Hargreaves Lansdown has blamed low investor confidence for a six per cent decline in assets under administration last year.
The firm has also reported a 24 per cent year-on-year drop in net new business for the second half of 2018.
Chief executive officer Chris Hill says market volatility and political uncertainty kept investors conservative.
The firm’s latest results, covering the six months to 31 December 2018, show new business inflows totaled £2.5bn, a drop from £3.34bn 12 months earlier.
With the exception of a small upswing ahead of the Brexit deal vote on 15 January, the Hargreaves Investor Confidence index remains low.
Confidence in UK markets 11 months ago was similar to this month’s figure at 73 points, but the 10-year average is a far higher at 91 points.
Despite the volatility, first-half pre-tax profit for Hargreaves rose four per cent to £153.4m with new revenue increasing nine per cent year-on-year.
Hill says: “We believe it is critical that we continue to invest in opportunities for growth during difficult times if we are to capitalise on our significant long-term market opportunity.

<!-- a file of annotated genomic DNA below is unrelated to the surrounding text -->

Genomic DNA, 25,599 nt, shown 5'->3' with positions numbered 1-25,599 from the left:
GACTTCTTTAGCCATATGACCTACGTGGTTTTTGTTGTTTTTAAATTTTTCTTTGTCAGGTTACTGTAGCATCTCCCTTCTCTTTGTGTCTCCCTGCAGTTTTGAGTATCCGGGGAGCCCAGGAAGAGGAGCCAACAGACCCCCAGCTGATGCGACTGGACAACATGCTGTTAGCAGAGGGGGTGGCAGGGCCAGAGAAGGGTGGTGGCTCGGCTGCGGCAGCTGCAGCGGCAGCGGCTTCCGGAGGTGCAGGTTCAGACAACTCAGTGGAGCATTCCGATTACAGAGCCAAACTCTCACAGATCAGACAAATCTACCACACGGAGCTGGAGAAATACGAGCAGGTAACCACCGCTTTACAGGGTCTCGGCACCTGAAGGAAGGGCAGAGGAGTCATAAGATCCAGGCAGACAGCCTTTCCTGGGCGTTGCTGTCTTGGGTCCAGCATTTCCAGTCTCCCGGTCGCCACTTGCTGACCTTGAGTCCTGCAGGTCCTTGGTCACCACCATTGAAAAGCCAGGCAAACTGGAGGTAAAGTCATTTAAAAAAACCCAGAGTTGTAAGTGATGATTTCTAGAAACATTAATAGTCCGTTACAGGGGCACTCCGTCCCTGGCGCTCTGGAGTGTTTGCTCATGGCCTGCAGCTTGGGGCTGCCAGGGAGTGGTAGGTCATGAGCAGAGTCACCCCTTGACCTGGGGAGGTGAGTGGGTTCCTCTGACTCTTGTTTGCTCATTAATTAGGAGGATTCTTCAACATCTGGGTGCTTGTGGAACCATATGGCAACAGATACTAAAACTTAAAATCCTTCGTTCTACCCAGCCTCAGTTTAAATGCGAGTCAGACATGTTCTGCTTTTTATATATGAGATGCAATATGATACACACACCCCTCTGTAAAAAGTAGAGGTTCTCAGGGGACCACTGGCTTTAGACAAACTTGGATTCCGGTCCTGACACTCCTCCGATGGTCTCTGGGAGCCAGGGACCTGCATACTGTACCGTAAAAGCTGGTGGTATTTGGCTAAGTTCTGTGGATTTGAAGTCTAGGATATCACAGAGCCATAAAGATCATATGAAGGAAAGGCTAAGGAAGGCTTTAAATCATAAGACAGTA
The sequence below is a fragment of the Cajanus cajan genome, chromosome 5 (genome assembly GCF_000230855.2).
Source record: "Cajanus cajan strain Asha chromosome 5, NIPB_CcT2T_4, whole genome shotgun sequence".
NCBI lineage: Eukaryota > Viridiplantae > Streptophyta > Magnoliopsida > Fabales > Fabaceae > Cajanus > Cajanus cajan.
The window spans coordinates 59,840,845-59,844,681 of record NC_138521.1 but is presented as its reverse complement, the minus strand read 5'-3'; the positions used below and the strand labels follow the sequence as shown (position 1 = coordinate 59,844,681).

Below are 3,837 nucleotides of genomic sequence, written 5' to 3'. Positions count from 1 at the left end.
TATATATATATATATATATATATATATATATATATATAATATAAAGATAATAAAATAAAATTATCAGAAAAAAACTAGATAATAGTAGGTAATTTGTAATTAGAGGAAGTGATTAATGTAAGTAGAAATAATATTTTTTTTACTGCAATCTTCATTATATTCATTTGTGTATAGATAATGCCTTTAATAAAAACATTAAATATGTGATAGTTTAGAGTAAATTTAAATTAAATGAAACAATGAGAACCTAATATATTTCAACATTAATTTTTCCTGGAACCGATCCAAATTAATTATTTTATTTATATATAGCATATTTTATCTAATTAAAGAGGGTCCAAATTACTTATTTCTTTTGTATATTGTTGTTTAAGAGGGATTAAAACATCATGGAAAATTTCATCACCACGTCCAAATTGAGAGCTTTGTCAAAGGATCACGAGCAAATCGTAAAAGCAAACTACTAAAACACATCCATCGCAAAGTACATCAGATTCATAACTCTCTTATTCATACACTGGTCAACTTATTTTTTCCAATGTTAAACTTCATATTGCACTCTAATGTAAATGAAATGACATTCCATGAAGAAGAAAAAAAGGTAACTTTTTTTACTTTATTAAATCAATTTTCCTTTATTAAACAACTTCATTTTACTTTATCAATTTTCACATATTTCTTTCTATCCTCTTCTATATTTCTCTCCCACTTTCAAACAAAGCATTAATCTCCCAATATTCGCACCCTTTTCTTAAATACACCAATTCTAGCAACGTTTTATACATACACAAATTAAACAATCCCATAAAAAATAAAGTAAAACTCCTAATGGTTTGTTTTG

“We are now moderating the rate of investment and remain watchful about the rate we put new costs into the business whilst market conditions remain challenging.”
Hill adds Hargreaves is still well placed in the lead-up to Brexit with up to £2.4trn revenue within the private wealth market, cash savings included.
Hill says: “Until certainty is reached, it will continue to impact markets and consumer confidence. Financial decision making becomes trickier and clients can become reluctant to invest more in volatile markets and prefer to sit on the side-lines.
“As we have done already, throughout the whole Brexit process, we will keep clients updated on our views, potential scenarios and impacts. We will also ensure that we have sufficient resources in place in order to help clients at the critical moments.”
Hargreaves had 1.1 million clients at the end of December – an increase of 45,000 since June.